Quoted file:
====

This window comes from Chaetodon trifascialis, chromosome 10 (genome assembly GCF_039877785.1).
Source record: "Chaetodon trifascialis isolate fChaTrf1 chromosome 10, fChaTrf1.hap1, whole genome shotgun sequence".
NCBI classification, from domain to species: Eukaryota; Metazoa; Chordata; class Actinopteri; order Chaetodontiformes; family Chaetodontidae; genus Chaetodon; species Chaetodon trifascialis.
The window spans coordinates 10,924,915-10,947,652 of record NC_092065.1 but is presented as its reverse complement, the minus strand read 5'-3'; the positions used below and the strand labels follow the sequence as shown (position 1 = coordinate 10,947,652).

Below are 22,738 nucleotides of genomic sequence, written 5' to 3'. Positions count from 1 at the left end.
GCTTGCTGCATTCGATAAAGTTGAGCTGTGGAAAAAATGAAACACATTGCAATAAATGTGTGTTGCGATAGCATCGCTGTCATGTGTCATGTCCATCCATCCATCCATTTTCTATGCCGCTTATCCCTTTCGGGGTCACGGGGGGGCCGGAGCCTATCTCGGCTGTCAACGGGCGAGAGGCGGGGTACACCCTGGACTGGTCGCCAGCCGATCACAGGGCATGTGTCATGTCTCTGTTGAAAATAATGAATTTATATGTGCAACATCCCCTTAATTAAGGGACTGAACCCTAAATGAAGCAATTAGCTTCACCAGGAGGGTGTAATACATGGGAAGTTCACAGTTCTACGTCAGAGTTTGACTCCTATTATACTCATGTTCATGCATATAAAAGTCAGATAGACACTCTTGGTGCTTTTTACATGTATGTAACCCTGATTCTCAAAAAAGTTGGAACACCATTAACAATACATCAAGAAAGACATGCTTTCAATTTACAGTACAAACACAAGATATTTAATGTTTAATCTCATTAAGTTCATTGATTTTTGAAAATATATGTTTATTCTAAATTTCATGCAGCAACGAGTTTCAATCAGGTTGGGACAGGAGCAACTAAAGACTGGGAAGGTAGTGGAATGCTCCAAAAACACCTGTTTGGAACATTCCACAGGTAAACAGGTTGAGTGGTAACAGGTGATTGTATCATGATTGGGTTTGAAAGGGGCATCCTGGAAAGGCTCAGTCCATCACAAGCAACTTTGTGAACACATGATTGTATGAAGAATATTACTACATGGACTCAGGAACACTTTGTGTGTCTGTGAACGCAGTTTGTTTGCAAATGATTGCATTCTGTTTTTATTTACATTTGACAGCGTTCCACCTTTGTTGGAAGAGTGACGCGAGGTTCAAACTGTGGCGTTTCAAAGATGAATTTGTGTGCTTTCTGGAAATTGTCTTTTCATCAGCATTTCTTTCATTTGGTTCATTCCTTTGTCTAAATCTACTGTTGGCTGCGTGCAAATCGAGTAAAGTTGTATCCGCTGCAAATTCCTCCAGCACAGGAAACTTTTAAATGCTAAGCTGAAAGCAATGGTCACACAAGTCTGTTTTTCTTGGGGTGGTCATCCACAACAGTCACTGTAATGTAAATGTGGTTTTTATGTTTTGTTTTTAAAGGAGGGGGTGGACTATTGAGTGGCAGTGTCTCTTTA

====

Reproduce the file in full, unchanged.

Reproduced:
This window comes from Chaetodon trifascialis, chromosome 10 (genome assembly GCF_039877785.1).
Source record: "Chaetodon trifascialis isolate fChaTrf1 chromosome 10, fChaTrf1.hap1, whole genome shotgun sequence".
NCBI classification, from domain to species: Eukaryota; Metazoa; Chordata; class Actinopteri; order Chaetodontiformes; family Chaetodontidae; genus Chaetodon; species Chaetodon trifascialis.
The window spans coordinates 10,924,915-10,947,652 of record NC_092065.1 but is presented as its reverse complement, the minus strand read 5'-3'; the positions used below and the strand labels follow the sequence as shown (position 1 = coordinate 10,947,652).

Below are 22,738 nucleotides of genomic sequence, written 5' to 3'. Positions count from 1 at the left end.
GCTTGCTGCATTCGATAAAGTTGAGCTGTGGAAAAAATGAAACACATTGCAATAAATGTGTGTTGCGATAGCATCGCTGTCATGTGTCATGTCCATCCATCCATCCATTTTCTATGCCGCTTATCCCTTTCGGGGTCACGGGGGGGCCGGAGCCTATCTCGGCTGTCAACGGGCGAGAGGCGGGGTACACCCTGGACTGGTCGCCAGCCGATCACAGGGCATGTGTCATGTCTCTGTTGAAAATAATGAATTTATATGTGCAACATCCCCTTAATTAAGGGACTGAACCCTAAATGAAGCAATTAGCTTCACCAGGAGGGTGTAATACATGGGAAGTTCACAGTTCTACGTCAGAGTTTGACTCCTATTATACTCATGTTCATGCATATAAAAGTCAGATAGACACTCTTGGTGCTTTTTACATGTATGTAACCCTGATTCTCAAAAAAGTTGGAACACCATTAACAATACATCAAGAAAGACATGCTTTCAATTTACAGTACAAACACAAGATATTTAATGTTTAATCTCATTAAGTTCATTGATTTTTGAAAATATATGTTTATTCTAAATTTCATGCAGCAACGAGTTTCAATCAGGTTGGGACAGGAGCAACTAAAGACTGGGAAGGTAGTGGAATGCTCCAAAAACACCTGTTTGGAACATTCCACAGGTAAACAGGTTGAGTGGTAACAGGTGATTGTATCATGATTGGGTTTGAAAGGGGCATCCTGGAAAGGCTCAGTCCATCACAAGCAACTTTGTGAACACATGATTGTATGAAGAATATTACTACATGGACTCAGGAACACTTTGTGTGTCTGTGAACGCAGTTTGTTTGCAAATGATTGCATTCTGTTTTTATTTACATTTGACAGCGTTCCACCTTTGTTGGAAGAGTGACGCGAGGTTCAAACTGTGGCGTTTCAAAGATGAATTTGTGTGCTTTCTGGAAATTGTCTTTTCATCAGCATTTCTTTCATTTGGTTCATTCCTTTGTCTAAATCTACTGTTGGCTGCGTGCAAATCGAGTAAAGTTGTATCCGCTGCAAATTCCTCCAGCACAGGAAACTTTTAAATGCTAAGCTGAAAGCAATGGTCACACAAGTCTGTTTTTCTTGGGGTGGTCATCCACAACAGTCACTGTAATGTAAATGTGGTTTTTATGTTTTGTTTTTAAAGGAGGGGGTGGACTATTGAGTGGCAGTGTCTCTTTA